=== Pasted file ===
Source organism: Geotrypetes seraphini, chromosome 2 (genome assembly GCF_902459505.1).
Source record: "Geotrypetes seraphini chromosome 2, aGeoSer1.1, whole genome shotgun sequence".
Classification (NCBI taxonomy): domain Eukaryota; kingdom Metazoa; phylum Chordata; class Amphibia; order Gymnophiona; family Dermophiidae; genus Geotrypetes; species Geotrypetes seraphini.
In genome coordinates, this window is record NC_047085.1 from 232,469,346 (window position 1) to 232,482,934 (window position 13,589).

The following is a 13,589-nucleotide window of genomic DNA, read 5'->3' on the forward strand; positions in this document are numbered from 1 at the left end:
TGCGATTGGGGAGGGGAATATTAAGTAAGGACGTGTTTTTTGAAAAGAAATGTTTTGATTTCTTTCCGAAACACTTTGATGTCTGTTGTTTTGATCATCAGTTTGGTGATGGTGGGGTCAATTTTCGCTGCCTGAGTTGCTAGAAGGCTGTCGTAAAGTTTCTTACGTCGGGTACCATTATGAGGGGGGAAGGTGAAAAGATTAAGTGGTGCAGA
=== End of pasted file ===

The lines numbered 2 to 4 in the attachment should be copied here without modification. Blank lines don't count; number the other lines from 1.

Source record: "Geotrypetes seraphini chromosome 2, aGeoSer1.1, whole genome shotgun sequence".
Classification (NCBI taxonomy): domain Eukaryota; kingdom Metazoa; phylum Chordata; class Amphibia; order Gymnophiona; family Dermophiidae; genus Geotrypetes; species Geotrypetes seraphini.
In genome coordinates, this window is record NC_047085.1 from 232,469,346 (window position 1) to 232,482,934 (window position 13,589).